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Originally Posted by cyclezen View Post
I would
subtract the teeth number of the largest cog of older (smaller ?) cassette from the largest new cog (the 11-50?) assuming the old cassette smallest cog is within 1 tooth of the new cassette (11/12?)
if the older largest cog is 42, new is 50 gives 8 teeth - every 2 teeth equals one chain link pair. so 4 more link pairs
If there's an appreciable difference in the jockey cage from old to new - measure from jockey pivot to lower jockey wheel axle , 1 inch = chain link pair.
42 cassette to 50 cassette = 4 link pairs
jockey cage is about 1 inch longer ??? 1 link pair
TTL = 5 link pairs - longer than the prior chain

Ride on
Yuri
Edit: if there's also a change in the chainrings, then you would again compare 'Large' to Large chainrings, or Large Double(triple) to whatever a 1x size used...
same math 2 teeth = 1 link pair
Why on earth would you think this hard if you don't even know if the old chain was sized correctly? Why not just install the new according the drivetrain manufacturer's directions and know it's right?
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Old 07-10-22, 09:56 PM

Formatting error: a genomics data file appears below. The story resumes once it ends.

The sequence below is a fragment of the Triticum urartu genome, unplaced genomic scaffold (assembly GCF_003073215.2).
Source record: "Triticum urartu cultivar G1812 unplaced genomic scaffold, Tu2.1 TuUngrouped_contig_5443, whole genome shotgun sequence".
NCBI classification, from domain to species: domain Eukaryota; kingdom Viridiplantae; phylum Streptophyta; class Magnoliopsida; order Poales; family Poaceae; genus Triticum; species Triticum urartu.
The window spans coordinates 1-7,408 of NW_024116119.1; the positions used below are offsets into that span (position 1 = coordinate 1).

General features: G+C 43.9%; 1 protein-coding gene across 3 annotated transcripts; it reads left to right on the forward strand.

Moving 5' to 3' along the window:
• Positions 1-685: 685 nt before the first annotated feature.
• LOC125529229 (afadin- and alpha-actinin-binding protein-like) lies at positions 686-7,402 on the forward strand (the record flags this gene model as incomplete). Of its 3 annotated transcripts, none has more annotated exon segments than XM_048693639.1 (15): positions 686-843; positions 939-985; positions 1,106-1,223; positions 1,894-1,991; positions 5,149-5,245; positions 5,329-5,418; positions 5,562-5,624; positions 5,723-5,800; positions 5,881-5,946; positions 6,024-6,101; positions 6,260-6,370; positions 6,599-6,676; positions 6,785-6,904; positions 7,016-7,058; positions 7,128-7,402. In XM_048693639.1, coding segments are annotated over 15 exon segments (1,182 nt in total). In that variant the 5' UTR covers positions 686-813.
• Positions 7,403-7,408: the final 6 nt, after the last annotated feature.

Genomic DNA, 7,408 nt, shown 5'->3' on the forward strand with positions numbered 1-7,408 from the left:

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Originally Posted by cxwrench View Post
Why on earth would you think this hard if you don't even know if the old chain was sized correctly? Why not just install the new according the drivetrain manufacturer's directions and know it's right?
Hard? a few seconds of thought (back when a friend asked me...) as opposed to scouting down what was the original 'stock' chain length ??? and then still having to apply some process to deciding a new length for gearing changes?
... if the old chain worked fine, with the bike's suspension... so will the new chain using the method I suggest.

I'm assuming you read and know by heart the shimano directions... ?
some of which = "Full suspension bikes * For full suspension bikes, check the length of the chain with the suspension in its fully extended position."
and "ē For full suspension bikes, length [a] will vary according to the movement of the rear suspension. After shifting to the largest chainring and the largest sprocket, make sure that the chain length is not too short when dimension [a] is at its maximum extension. If the chain length is too short, drivetrain components may be damaged due to excessive load on the drivetrain."
and "Full suspension bikes 5 to 6 links + a QUICK-LINK 6 to 7 links + a connecting pin".
And you gotta see the wonderfully clear illustrations...
LOL!
if one decides and cuts the length too short ? add how many links back on? and how reliable are 'added' links?
LOL!
LOL!
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Old 08-02-22, 10:33 AM
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Put the chain on the bike with the suspension unloaded and size it so it has just enough tension to keep clear of the upper derailleur pulley when you're in the smallest sprocket. No need to count links.